Having a driver’s license is a privilege, not a right. That means that the government can take it away from you and it happens more than you might realize. In Florida there are 2.2 million people with a suspended or revoked driver’s license, and many of those people drive anyway. Some never had a license and others license was suspended for one reason or another. So what can happen if you are caught driving while your license is suspended? Well, some of that depends upon whether or not you knew or should have known that it was in fact suspended. A person who is driving and their license was suspended without their knowledge would only be guilty of a civil infraction (think speeding ticket). The penalty associated with this type of infraction is monetary. However, it can result in a dismissal if a valid driver’s license is obtained and presented to the clerk. Remember if you do receive this type of civil citation, it may still be a good idea to retain an attorney to ensure that either the case is dismissed OR a withhold of adjudication is entered. If the court or the clerk’s office enters an adjudication of guilt it could potentially subject you to habitual traffic offender status. If you are caught driving on a suspended license and you knew or should have know that that your license was suspended (driving while license suspended with knowledge) you are looking at a criminal offense. The potential penalties for a driving on a suspended license (dwls) will vary depending on if this is a first time offense or if it has occurred more often. A first DWLS is a second degree misdemeanor and it is punishable by up to 60 days in jail, up to six months of probation, and up to a $500 fine. A second DWLS is classified as a first degree misdemeanor which is punishable by up to a year in jail, up to one year of probation, and up to a $1000.00 fine. A third DWLS is a third degree felony. A third degree felony is punishable by up to 5 years in the department of corrections, up to five years of probation and a $5000.00. CHARGE CIVIL or CRIMINAL FINE JAIL/ PRISON PROBATION DRIVING ON A SUSPEND LICENSE WITHOUT KNOWLEDGE Florida Statute 322.34(1) CIVIL $153.00 N/A N/A DRIVING ON A SUSPEND LICENSE WITH KNOWLEDGE 1ST OFFENSE Florida Statute 322.34(2)(a) CRIMINAL MAXIMUM $500.00 UP TO 60 DAYS UP TO 6 MONTHS DRIVING ON A SUSPENDED LICENSE WITH KNOWLEDGE 2ND OFFENSE Florida Statute 322.34(2)(b) CRIMINAL MAXIMUM $1000.00 UP TO 1 YEAR UP TO ONE YEAR DRIVING ON A SUSPENDED LICENSE WITH KNOWLEDGE 3RD OR SUBSEQUENT OFFENSE Florida Statute 322.34(2)(c) CRIMINAL MAXIMUM $5000.00 UP TO 5 YEARS IN THE DEPARTMENT OF CORRECTIONS UP TO 5 YEARS Obviously, avoiding a suspended license charge is beneficial. Even a civil infraction will cost you money and potentially causing you to be classified as a habitual traffic offender, which suspends your license for 5 years. So besides buying a bus pass or relying on Uber, how can you avoid driving on a suspended license? Well in Florida the dmv loves to suspend your license. Here is a very small list of actions that can result in your license being suspended: Driving under the Influence Conviction Drug Conviction Refusing to take a breath test Failing to Pay Child Support Failing to have Insurance Failure to Pay Court Fines Failing to Appear for Court Failing to Pay for a Traffic Ticket Many of the reasons for a person’s license getting suspended is due to failing to pay financial obligations. I have seen many clients or potential clients owing thousands of dollars in court fees, fines, and late fees who have an incredibly difficult time trying to get their license back. Some Judges and prosecutors are sympathetic, while others don’t seem to care why you are driving or why your license is suspended. It is also important to note that the reason your license is suspended will greatly impact how the Judge and prosecutor will treat you. A person whose license is suspended for failing to pay a speeding ticket is treated differently than a person whose license is suspended for having a DUI. My best advice is not put yourself in that position and make sure that all of your costs, fines, and other financial obligations are taken paid. Obviously, don’t break any laws that result in a suspension of your driving privilege. However, if you do find yourself either receiving a citation or being arrested for DWLS make sure you contact an attorney who has the experience to review your driving record and assist you not only in your criminal/ civil traffic matter, but also can assist you in getting your license back in order.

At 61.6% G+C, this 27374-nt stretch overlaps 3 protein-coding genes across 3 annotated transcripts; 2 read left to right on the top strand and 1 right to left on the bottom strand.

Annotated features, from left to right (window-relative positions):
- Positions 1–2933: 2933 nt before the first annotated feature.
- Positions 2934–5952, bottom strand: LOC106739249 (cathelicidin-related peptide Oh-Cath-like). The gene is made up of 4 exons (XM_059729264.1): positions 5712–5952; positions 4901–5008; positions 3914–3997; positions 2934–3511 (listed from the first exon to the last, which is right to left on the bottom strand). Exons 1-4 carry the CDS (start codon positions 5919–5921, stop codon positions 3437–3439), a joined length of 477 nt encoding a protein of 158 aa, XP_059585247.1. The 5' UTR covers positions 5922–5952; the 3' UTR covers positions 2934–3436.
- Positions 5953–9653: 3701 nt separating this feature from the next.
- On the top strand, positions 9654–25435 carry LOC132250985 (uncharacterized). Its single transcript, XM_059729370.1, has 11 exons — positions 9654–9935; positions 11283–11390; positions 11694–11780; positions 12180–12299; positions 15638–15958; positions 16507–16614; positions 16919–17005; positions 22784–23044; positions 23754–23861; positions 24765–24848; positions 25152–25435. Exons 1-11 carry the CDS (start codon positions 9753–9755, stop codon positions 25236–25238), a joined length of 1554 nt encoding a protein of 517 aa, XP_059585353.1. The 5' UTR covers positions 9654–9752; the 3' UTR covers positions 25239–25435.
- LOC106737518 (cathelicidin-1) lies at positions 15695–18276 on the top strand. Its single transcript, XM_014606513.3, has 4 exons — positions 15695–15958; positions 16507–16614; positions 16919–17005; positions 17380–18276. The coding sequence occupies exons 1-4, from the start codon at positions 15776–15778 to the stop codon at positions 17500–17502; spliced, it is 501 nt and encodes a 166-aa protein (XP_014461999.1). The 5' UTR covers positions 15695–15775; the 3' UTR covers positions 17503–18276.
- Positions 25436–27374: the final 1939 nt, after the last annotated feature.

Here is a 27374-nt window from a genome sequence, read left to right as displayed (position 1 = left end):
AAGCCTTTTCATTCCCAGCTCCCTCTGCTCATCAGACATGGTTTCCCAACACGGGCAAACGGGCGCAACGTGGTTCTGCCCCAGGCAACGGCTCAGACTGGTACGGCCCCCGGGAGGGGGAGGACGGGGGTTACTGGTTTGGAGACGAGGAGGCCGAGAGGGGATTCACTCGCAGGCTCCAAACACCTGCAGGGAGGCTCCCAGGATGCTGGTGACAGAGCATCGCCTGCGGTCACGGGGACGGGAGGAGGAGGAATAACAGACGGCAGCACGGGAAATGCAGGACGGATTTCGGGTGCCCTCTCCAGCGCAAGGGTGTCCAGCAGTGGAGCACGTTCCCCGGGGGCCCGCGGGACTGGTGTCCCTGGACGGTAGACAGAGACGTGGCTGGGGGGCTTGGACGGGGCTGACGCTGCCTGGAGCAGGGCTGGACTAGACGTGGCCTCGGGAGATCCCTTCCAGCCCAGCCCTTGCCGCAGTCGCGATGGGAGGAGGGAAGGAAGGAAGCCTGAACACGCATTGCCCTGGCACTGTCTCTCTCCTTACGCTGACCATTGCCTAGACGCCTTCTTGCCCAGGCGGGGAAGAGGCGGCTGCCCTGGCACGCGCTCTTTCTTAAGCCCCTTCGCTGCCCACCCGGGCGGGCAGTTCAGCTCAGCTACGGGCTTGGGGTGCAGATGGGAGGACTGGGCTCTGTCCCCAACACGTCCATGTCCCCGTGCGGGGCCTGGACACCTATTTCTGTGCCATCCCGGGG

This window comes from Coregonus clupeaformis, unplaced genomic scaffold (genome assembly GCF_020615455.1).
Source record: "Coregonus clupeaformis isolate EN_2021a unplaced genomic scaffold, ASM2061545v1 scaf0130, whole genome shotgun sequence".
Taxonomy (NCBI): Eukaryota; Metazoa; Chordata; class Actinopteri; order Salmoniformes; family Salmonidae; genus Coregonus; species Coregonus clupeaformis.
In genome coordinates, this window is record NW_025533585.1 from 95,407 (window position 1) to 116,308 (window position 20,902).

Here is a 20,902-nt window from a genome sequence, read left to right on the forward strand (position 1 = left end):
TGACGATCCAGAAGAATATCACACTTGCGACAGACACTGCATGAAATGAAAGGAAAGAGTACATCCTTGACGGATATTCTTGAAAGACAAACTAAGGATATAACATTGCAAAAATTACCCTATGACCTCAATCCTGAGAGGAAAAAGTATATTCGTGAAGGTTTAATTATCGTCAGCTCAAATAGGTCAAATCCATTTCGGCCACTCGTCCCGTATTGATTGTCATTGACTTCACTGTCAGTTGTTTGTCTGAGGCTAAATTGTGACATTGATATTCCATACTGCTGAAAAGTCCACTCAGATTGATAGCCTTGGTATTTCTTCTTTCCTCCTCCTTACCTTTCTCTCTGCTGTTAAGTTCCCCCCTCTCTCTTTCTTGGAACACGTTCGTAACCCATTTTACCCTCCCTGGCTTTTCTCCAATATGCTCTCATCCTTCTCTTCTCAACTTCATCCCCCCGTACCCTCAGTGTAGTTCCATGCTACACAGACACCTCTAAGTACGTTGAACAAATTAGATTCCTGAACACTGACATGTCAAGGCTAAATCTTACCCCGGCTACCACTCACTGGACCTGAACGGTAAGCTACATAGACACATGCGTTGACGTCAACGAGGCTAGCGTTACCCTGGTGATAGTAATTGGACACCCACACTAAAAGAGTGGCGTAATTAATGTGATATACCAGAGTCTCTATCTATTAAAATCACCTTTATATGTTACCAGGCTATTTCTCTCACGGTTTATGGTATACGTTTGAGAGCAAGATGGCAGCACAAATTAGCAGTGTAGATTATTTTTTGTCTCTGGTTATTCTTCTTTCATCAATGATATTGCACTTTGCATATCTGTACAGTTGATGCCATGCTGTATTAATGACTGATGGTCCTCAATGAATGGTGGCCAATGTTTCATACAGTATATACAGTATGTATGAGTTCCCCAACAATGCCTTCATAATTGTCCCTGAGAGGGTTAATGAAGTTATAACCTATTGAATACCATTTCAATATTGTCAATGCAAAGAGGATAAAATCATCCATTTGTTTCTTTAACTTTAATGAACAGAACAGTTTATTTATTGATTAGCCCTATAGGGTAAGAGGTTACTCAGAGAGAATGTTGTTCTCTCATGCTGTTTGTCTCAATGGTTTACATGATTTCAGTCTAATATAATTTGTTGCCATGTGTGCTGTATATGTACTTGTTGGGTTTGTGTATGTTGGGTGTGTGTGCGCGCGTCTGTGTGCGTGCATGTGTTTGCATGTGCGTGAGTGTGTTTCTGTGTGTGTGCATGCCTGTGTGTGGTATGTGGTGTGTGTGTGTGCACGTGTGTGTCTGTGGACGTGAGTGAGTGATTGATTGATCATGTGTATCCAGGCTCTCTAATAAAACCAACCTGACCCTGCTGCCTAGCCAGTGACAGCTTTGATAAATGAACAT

Continue Reading